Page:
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Verizon: An Attractive Long-Term Play

April 23, 2012 | About:
Verizon (VZ) has just announced its results for the first quarter of 2012 and the salient features were revenues and earnings which were slightly above expectations and the addition of significantly fewer new customers.

Profit was $1.69 billion which amounts to $0.59 per share (both up from $1.44 billion and $0.51 per share in the same quarter of the previous year. Revenue was up 4.6% to $28.2 billion. The average consensus among analysts was an EPS of $0.58 per share on total revenues of $28.17 billion. Verizon Wireless (which is a joint venture with Vodafone) added just over 500,000 customers, down 58% over the previous quarter and iPhone sales were down 26% to 3.2 million phones.

Verizon, like rivals AT&T (T) and Sprint-Nextel (S), has been spending large amounts of money building the next generation high-speed broadband mobile networks 4G LTE with the expectation of attracting new customers and boosting sales of mobile phones. It should be kept in mind the iPhone is not yet compatible with these networks and these are the largest-selling smart phones in the world. Despite this, there is some progress because the company managed to increase from 5% to 9% the number of contract customers using devices compatible with the new network and expects to continue successful penetration.

The traditional fixed-line business continues to shrink as customers switch from traditional telephones to mobile phones. Operating revenues from the fixed-line business dropped by 2% to $9.9 billion. Negotiations continued to take place with the fixed-line business employees' unions. Some 45,000 employees walked out for two weeks last August in protest against concessions that the company was seeking from them. Verizon also announced that it will expand the trial markets for the partnership that it has with Comcast (CMCSA) and Time Warner Cable (TWC) in an attempt to cross sell the services of all the participants.

And in a separate development, Verizon Wireless has made an offer to sell some of its 700 MHz spectrum if the regulators approve its proposed purchase of spectrum from a group of cable TV companies estimated at $3.9 billion. This acquisition has been resisted by some rivals as well as watchdog groups on the grounds that Verizon would wield too much power in the market. The company says that it has no use for this spectrum because it prefers to develop its 4G LTE networks on the spectrum that it is proposing to buy from the cable TV companies. Analysts estimate that the sale could fetch in the region of $4 billion.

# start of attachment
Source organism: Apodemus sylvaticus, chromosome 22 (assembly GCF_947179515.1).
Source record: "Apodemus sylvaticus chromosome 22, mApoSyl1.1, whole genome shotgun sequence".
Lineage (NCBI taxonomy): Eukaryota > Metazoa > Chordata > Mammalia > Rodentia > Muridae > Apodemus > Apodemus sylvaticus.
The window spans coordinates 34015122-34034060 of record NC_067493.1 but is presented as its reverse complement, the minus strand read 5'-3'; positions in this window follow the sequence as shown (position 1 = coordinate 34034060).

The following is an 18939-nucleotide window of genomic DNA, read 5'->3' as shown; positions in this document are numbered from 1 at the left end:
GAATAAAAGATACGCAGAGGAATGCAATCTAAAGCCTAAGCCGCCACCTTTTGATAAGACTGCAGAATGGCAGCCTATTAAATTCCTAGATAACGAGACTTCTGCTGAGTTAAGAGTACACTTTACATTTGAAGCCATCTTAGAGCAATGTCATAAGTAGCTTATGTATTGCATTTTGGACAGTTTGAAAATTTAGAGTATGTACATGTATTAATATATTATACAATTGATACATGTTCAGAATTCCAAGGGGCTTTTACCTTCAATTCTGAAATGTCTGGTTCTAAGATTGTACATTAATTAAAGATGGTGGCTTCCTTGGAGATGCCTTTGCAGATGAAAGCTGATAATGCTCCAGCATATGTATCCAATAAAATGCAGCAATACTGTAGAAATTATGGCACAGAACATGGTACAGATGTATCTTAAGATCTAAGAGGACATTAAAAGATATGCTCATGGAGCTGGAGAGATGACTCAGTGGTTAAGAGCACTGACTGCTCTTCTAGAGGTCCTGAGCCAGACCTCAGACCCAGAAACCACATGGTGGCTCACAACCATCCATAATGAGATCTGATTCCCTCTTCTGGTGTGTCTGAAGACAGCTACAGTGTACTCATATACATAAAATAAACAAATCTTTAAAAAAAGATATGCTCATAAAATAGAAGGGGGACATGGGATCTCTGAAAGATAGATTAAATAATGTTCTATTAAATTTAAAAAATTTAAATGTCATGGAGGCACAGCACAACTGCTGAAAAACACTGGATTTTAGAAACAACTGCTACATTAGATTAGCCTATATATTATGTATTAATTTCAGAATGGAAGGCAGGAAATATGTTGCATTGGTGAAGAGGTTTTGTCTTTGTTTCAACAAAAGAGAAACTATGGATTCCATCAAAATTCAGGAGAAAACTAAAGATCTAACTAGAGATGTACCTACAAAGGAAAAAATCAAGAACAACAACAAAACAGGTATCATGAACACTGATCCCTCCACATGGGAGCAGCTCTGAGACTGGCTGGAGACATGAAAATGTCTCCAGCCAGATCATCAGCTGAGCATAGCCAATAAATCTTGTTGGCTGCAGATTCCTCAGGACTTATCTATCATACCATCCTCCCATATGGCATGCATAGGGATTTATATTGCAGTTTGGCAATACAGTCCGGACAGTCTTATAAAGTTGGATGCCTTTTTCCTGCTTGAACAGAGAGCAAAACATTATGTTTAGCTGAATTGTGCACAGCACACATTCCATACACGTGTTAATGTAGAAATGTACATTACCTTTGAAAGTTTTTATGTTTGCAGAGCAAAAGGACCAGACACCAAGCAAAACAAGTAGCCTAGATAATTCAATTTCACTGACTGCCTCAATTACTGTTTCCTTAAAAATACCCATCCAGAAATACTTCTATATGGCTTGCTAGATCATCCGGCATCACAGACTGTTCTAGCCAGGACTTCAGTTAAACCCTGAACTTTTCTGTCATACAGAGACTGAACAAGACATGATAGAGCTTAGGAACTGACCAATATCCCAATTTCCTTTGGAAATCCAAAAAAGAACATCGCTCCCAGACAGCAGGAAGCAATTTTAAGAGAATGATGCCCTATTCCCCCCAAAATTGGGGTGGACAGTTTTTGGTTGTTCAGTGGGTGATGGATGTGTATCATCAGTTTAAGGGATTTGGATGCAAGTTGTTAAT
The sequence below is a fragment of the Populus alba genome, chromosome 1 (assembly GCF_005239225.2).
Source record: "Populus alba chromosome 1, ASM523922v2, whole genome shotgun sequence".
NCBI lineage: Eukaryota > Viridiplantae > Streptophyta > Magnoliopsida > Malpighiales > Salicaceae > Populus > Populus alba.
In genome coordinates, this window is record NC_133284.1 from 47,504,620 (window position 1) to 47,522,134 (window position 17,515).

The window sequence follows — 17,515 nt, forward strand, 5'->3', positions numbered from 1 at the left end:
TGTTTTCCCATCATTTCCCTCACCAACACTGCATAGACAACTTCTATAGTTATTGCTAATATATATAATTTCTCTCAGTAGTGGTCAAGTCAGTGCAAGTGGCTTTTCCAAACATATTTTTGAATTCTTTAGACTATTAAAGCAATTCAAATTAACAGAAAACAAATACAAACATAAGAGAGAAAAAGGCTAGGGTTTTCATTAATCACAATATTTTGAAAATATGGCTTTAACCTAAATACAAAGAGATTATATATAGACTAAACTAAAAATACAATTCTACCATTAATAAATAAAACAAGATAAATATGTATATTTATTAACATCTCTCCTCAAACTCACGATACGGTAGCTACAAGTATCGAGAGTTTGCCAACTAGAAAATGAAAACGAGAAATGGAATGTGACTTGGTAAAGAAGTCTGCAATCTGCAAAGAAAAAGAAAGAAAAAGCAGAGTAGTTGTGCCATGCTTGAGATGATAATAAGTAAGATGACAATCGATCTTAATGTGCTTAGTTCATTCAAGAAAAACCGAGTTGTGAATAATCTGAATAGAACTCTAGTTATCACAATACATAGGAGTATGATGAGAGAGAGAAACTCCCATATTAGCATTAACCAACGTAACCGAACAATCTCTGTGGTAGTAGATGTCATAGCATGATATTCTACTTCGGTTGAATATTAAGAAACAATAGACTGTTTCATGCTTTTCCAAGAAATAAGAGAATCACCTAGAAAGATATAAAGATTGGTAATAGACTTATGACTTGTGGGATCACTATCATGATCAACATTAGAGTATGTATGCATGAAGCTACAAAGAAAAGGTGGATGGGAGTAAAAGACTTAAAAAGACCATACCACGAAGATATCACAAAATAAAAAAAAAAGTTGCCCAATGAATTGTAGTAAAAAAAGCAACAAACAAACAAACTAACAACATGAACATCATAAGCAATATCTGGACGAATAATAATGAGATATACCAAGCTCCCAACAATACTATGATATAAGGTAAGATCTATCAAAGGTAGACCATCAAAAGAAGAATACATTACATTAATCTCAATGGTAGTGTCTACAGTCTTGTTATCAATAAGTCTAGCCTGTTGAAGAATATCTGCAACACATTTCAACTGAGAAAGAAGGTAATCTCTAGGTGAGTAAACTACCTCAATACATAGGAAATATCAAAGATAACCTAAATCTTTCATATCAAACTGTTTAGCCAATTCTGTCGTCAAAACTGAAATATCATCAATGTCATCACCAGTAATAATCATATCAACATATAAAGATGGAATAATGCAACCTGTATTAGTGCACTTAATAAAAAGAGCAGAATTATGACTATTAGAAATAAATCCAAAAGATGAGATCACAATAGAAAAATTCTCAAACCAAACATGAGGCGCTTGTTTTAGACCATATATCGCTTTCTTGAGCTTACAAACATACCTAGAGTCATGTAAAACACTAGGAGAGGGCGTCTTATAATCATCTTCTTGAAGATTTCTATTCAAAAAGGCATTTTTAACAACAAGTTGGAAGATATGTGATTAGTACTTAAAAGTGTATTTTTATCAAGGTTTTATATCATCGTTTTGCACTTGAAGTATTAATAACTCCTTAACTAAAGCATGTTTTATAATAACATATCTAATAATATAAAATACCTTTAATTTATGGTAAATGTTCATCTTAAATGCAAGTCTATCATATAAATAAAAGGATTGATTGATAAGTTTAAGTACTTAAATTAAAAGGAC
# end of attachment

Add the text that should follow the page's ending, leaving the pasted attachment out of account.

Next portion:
What are the implications of these results both for Verizon and the industry as a whole? You would recall that in the previous quarter Verizon had record revenues on the back of the iPhone 4S though operating margins dropped by 10% because of the upfront subsidy payments to Apple (AAPL). For the first quarter of 2012, revenues only rose by a modest margin but EPS has improved by 16%. The company still sells a substantial number of subsidized smart phones but margins are back on track. Obviously, I think that this shows that increased fees from users are starting to offset subsidies, which of course was the rationale behind subsidies in the first place. Almost half of Verizon's customers now use smart phones and their main competitors including Sprint are expected to show similar figures. Does this mean that the market is oversaturated? The spectacular success of the new Apple iPhone suggests that this is far from being the case. The new high-speed 40 broadband networks will continue to boost user fees and I suspect that Apple will be forced to conform to the new services.

Verizon has a few strengths that provide a good platform for long-term and profitable growth. In the first place, and they provide some services that are overlooked by other telecommunication service providers. Secondly, the fragmented nature of the telecommunication industry means that they can grow their market share even if overall industry growth is moderate. There are a few weaknesses that may limit growth prospects. They are competing against better established companies such as AT&T, Sprint, and MCI. Also, the rapid changes in technology in the industry require large investments as well as the nimbleness to keep pace with development. For instance, AT&T appears to have done a better job in keeping up with the explosion in the sales of tablets and they are the only service provider to offer the Samsung Galaxy.

This is clearly a time of rapid transition in the wireless communications industry and the number of players including Verizon are spending money upfront (such as the subsidies on smart phones) in the expectation that the rapid penetration in the market as well as the increased user fees that should be available should establish them as forces to reckon with. When you combine this with the potential of the new 4G networks, I consider it entirely possible that these subsidies could be dispensed with in the course of time and the power to generate profits and cash could well shift from the device makers such as Apple and Samsung. There are early indications that we are seeing a shift in the balance of power. Without the boost of holiday season sales in the first quarter of this year, the company has done well in boosting free cash flow.

The hefty dividend that the company pays is safe for many years to come and you could see an increase if things turn out in their favor. If you have an existing investment position in Verizon, I would strongly recommend at least a hold if you are not yet tempted to make a further investment. I would watch the developments within the industry very closely because downturns in the stock price of Verizon would make for very attractive buying opportunities indeed.

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